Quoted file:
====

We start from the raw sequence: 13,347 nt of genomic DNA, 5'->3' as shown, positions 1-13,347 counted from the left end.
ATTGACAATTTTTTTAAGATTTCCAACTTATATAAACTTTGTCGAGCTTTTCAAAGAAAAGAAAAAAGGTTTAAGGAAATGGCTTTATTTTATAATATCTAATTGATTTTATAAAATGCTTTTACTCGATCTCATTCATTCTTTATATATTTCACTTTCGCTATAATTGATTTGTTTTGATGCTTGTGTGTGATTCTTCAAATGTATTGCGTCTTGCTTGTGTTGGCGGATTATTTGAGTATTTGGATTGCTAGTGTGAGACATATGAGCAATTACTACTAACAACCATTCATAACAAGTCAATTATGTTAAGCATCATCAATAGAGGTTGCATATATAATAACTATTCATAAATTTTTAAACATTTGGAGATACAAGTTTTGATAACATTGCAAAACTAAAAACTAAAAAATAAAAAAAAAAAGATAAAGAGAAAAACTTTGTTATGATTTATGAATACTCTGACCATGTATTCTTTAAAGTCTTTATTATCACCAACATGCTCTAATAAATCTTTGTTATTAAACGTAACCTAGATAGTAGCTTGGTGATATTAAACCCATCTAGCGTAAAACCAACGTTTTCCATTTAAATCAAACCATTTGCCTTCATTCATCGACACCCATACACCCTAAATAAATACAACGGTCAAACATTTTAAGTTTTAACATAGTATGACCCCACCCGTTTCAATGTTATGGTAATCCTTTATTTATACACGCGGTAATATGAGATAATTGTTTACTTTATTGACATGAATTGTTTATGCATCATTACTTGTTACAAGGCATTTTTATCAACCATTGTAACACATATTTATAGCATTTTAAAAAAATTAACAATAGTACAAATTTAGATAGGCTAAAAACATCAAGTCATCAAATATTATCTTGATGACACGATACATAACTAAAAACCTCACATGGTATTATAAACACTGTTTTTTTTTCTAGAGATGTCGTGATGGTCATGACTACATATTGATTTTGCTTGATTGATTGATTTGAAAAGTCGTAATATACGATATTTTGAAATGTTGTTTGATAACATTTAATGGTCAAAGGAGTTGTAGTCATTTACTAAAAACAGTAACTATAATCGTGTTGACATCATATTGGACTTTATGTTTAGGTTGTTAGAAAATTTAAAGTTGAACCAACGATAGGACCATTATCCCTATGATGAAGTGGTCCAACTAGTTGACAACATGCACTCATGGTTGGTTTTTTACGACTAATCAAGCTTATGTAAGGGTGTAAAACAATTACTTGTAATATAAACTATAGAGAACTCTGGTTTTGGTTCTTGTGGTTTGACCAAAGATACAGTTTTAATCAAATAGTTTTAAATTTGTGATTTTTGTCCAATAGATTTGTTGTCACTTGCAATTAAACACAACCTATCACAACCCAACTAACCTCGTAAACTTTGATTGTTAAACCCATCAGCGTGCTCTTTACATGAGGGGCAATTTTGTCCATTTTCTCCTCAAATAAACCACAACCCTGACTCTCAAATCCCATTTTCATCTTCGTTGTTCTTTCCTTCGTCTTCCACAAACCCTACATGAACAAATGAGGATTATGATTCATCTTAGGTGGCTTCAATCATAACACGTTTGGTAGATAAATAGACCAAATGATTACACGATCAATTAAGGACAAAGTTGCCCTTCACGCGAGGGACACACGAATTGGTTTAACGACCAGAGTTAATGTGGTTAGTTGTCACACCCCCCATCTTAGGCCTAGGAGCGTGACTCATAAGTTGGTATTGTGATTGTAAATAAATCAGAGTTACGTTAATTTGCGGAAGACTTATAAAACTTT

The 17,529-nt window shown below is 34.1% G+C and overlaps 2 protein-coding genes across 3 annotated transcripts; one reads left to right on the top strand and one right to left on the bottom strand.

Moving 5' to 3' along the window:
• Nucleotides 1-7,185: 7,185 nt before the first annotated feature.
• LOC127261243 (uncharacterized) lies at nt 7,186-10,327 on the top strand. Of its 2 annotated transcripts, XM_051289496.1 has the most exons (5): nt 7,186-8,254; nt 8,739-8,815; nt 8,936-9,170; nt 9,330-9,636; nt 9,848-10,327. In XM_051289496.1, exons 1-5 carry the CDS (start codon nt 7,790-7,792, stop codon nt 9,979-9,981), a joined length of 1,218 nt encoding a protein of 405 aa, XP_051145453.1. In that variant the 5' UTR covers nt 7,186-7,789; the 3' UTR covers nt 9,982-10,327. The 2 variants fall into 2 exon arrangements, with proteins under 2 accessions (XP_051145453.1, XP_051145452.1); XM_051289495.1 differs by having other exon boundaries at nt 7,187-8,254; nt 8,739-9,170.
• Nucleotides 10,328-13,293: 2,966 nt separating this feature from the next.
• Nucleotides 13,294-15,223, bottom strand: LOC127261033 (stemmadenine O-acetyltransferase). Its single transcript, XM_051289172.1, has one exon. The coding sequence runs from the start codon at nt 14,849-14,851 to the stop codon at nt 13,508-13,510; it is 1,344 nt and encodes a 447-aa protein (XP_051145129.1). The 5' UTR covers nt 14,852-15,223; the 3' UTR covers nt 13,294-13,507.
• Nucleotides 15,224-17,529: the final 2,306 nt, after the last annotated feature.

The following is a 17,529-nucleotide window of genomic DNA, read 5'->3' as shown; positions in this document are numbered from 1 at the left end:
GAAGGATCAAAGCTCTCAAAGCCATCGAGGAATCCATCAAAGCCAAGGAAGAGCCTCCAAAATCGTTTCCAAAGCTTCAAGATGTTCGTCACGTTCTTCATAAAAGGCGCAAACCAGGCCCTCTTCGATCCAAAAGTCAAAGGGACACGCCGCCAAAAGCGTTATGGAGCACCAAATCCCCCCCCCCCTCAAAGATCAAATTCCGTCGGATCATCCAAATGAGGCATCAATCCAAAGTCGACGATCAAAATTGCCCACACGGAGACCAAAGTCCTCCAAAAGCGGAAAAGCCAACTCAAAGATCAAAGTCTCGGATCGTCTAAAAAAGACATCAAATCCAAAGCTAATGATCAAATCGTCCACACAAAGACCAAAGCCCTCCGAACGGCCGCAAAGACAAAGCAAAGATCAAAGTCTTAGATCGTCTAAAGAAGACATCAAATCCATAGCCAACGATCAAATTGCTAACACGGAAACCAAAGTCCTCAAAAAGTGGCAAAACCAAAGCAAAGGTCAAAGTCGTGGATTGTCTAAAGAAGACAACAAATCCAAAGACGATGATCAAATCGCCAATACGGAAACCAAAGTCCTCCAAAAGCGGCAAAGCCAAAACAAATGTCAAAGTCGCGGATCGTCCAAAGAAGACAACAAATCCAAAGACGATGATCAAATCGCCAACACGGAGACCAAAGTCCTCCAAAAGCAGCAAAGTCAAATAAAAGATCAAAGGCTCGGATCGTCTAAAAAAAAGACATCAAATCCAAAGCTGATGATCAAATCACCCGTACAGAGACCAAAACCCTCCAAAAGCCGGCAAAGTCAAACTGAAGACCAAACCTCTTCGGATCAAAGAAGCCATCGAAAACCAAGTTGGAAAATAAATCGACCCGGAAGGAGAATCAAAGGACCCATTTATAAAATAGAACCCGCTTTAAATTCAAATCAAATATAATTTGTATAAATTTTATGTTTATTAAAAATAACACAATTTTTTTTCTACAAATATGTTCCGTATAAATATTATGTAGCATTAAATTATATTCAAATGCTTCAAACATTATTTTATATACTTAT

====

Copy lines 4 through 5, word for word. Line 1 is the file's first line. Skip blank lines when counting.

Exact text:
Moving 5' to 3' along the window:
• Nucleotides 1-7,185: 7,185 nt before the first annotated feature.